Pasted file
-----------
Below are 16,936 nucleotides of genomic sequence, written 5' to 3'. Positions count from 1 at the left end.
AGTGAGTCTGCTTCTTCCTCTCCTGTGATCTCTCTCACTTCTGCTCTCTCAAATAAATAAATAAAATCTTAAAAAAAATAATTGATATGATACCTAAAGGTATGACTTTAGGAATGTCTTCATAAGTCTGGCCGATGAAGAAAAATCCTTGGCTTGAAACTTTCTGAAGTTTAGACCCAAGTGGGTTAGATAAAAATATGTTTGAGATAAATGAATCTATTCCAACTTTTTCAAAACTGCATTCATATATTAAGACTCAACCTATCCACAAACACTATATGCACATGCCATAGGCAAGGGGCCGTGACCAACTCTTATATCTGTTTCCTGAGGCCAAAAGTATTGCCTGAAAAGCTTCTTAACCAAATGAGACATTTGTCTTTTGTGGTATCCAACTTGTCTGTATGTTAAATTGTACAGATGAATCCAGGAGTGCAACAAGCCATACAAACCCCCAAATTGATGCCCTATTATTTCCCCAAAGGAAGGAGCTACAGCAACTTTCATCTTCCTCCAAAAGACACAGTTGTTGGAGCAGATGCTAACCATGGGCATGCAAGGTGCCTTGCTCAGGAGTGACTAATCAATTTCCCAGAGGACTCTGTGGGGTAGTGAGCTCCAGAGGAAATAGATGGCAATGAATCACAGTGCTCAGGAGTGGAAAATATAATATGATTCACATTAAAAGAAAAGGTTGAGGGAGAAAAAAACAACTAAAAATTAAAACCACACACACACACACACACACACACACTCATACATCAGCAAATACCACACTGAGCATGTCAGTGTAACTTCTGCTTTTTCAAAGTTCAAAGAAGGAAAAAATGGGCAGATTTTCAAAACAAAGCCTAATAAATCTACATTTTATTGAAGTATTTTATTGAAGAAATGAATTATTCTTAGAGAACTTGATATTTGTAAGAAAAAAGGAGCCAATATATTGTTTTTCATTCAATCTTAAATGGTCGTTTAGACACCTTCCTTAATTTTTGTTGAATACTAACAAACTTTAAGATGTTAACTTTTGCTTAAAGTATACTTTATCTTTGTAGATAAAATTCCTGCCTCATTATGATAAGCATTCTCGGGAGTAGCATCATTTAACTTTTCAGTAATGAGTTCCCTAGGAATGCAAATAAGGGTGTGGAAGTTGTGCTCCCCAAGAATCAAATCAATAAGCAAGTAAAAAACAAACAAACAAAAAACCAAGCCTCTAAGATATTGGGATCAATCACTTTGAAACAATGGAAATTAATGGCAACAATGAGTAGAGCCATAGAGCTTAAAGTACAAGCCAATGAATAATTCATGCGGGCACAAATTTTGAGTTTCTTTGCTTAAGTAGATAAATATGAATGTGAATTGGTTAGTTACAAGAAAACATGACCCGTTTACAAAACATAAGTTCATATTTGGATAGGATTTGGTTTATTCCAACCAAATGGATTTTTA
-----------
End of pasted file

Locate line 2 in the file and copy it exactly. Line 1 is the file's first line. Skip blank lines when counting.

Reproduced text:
AGTGAGTCTGCTTCTTCCTCTCCTGTGATCTCTCTCACTTCTGCTCTCTCAAATAAATAAATAAAATCTTAAAAAAAATAATTGATATGATACCTAAAGGTATGACTTTAGGAATGTCTTCATAAGTCTGGCCGATGAAGAAAAATCCTTGGCTTGAAACTTTCTGAAGTTTAGACCCAAGTGGGTTAGATAAAAATATGTTTGAGATAAATGAATCTATTCCAACTTTTTCAAAACTGCATTCATATATTAAGACTCAACCTATCCACAAACACTATATGCACATGCCATAGGCAAGGGGCCGTGACCAACTCTTATATCTGTTTCCTGAGGCCAAAAGTATTGCCTGAAAAGCTTCTTAACCAAATGAGACATTTGTCTTTTGTGGTATCCAACTTGTCTGTATGTTAAATTGTACAGATGAATCCAGGAGTGCAACAAGCCATACAAACCCCCAAATTGATGCCCTATTATTTCCCCAAAGGAAGGAGCTACAGCAACTTTCATCTTCCTCCAAAAGACACAGTTGTTGGAGCAGATGCTAACCATGGGCATGCAAGGTGCCTTGCTCAGGAGTGACTAATCAATTTCCCAGAGGACTCTGTGGGGTAGTGAGCTCCAGAGGAAATAGATGGCAATGAATCACAGTGCTCAGGAGTGGAAAATATAATATGATTCACATTAAAAGAAAAGGTTGAGGGAGAAAAAAACAACTAAAAATTAAAACCACACACACACACACACACACACACACTCATACATCAGCAAATACCACACTGAGCATGTCAGTGTAACTTCTGCTTTTTCAAAGTTCAAAGAAGGAAAAAATGGGCAGATTTTCAAAACAAAGCCTAATAAATCTACATTTTATTGAAGTATTTTATTGAAGAAATGAATTATTCTTAGAGAACTTGATATTTGTAAGAAAAAAGGAGCCAATATATTGTTTTTCATTCAATCTTAAATGGTCGTTTAGACACCTTCCTTAATTTTTGTTGAATACTAACAAACTTTAAGATGTTAACTTTTGCTTAAAGTATACTTTATCTTTGTAGATAAAATTCCTGCCTCATTATGATAAGCATTCTCGGGAGTAGCATCATTTAACTTTTCAGTAATGAGTTCCCTAGGAATGCAAATAAGGGTGTGGAAGTTGTGCTCCCCAAGAATCAAATCAATAAGCAAGTAAAAAACAAACAAACAAAAAACCAAGCCTCTAAGATATTGGGATCAATCACTTTGAAACAATGGAAATTAATGGCAACAATGAGTAGAGCCATAGAGCTTAAAGTACAAGCCAATGAATAATTCATGCGGGCACAAATTTTGAGTTTCTTTGCTTAAGTAGATAAATATGAATGTGAATTGGTTAGTTACAAGAAAACATGACCCGTTTACAAAACATAAGTTCATATTTGGATAGGATTTGGTTTATTCCAACCAAATGGATTTTTA